Here’s a little technology mixed with philosophy. In another conversation with a different friend, I wrote this piece defending the proprietary nature of Apple’s iPhone development and marketing. I forwarded a couple of friends this article, in which the author explains how within one day of buying an Android phone (after a week of research) a newer phone more like what he wanted was announced. He expressed how frustrated he was that he could so quickly get bummed out about a new product because there is no organized strategy for the release of new Android phones, so every day you feel like yours is already old news. My friend said, well, the same thing can happen to people who buy Apple products. Here’s my response:
Specifically what he said is that he bought a phone one day before the one he wanted came out. This would only happen to someone who happens to randomly come into the Apple store July 21st looking for an iPhone and hadn’t even picked up the New York Times or seen the Huffington Post that a new iPhone was expected on July 22rd. It’s much easier to anticipate Apple releases than random phone manufacturer releases.
I agree that on a yearly basis someone is bound to be bummed that their Apple model isn’t the most recent, but at least you can see much more of straight trajectory in design features and backwards compatibility at least for a few iterations (PowerPC was supported for quite a while up until Snow Leopard). Apple has sneaky marketing strategies, and true they’re sneaky enough to make people buy things shortly before a newer model takes its place if they’re uninformed, but they are anything but haphazard, and wouldn’t change in the course of a week.
It’s not really fair to compare Apple to “all android manufacturers” but even if you said Apple vs. HTC, HTC released twelve different phones between october 2008 and september 2010. They weren’t evenly spread out, but if they were that would be a new phone every two months. That much of a beat down to one’s new device appreciation is six times the strength of Apple’s on a good day (HTC released 3 phones this june). That doesn’t happen to Apple users ever. I felt insulted as a paying customer and consumer to have HTC release a phone just like mine, on Verizon, like a week or two after I got what was supposed to be the best phone of the year.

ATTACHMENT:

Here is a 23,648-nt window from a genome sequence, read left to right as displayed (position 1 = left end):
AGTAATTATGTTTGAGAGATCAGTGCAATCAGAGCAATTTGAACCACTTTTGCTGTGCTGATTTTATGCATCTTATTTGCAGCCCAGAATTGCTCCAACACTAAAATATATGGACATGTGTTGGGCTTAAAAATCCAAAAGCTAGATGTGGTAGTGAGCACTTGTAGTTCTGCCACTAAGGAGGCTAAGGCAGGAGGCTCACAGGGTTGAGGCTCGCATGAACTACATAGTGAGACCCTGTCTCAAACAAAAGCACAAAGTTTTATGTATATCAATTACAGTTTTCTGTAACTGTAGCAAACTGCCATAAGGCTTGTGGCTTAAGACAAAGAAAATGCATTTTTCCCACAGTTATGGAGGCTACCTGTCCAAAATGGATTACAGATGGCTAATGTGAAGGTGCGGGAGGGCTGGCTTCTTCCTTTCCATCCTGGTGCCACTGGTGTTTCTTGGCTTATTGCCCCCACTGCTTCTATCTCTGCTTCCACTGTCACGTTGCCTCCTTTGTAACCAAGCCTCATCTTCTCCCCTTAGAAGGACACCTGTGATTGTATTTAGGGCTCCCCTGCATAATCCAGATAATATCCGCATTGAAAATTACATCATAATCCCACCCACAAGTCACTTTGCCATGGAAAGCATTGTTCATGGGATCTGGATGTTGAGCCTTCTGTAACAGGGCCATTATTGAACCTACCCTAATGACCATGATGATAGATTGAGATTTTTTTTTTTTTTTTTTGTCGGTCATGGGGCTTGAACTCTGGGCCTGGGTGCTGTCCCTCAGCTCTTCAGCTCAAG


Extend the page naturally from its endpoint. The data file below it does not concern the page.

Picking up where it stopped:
I don’t think this is necessarily a strike against ‘open’ platforms, at least from the perspective of the manufacturer. In other words, this release schedule may just be reflective of the company’s marketing strategies and design wishes and savvy (or lack thereof, see this article for more on that). So, from the company’s perspective, a closed or open platform could be released in the same way.
The difference of course, and where i think it is a strike against open platforms, is for the experience of the end user. When you’re relying not just on the marketing strategy for one company vs another, but you’re trying to comprehend multiple marketing and design strategies, which is exactly what you have with HTC, Motorola, LG, Samsung, who aren’t on the same page, and you have a sofware producer like Google who isn’t really orchestrating anything from above, the endless choices (and the obviously felt sense of crappiness due to lack of real attention to design and quality) can ultimately work but will create uncomfortable and frustrated users.
Let’s say I was having this same debate around religious communities. Of course the strike against a universal church like the Catholic church is the dogma, the you’re in or you’re out, and the direct control by an authoritarian. We know that strike against Apple and Steve Jobs, and I agree that it’s dangerous. But for the end user of religion, when you have an endless supply of Protestant churches to choose from, all with different marketing and design strategies, you run the risk of making the user feel unsupported in choosing a church.
Or with meditation you run the risk of jumping from technique to technique thinking this path is greater than the other one. And in many ways, time is wasted trying to make yourself work that extra bit to make something work for you, rather than have the church put in the energy to make it work for you, and hopefully their vision of what you need and what you need have some overlap. Of course I am disgusted by many aspects of the Catholic Church, but the fact that the infrastructure is so solid and in many ways reliable is directly related to their proprietary (poperietary?) approach.
For a mystic, or a meditation geek like myself, I get an entirely independent sense of joy from understanding all of the different approaches, and exploring and experimenting, just like a computer geek has fun using android, because the difficulty and the challenge of it is pleasurable. Same with riding a fixed gear…there’s a certain amount of pride in working on your own bike and doing it the hard way. I have that side of me, and that’s why I can appreciate android, fixed gears, and non-monolithic religions like post-Jewish-enlightenment Judaism, Buddhism, Hinduism, etc. But i also have the more conventional side that likes really nice things, things that are well designed, well orchestrated, and polished, even luxurious, and simple. No Protestant church has that ring to it, but the Catholic Church does. No android phone has that feel, but you know when you use an iPhone that you’re using the best thing in the industry. Is it worth the dangers? Maybe not, I guess I’m torn between those two worlds.
That was my response, but for TSP readers I have a question:
Having to choose between many good options vs having one excellent option. Which is simpler? Which way would you tend to go? What are the pitfalls of either path? How do hold contradicting views when making decisions?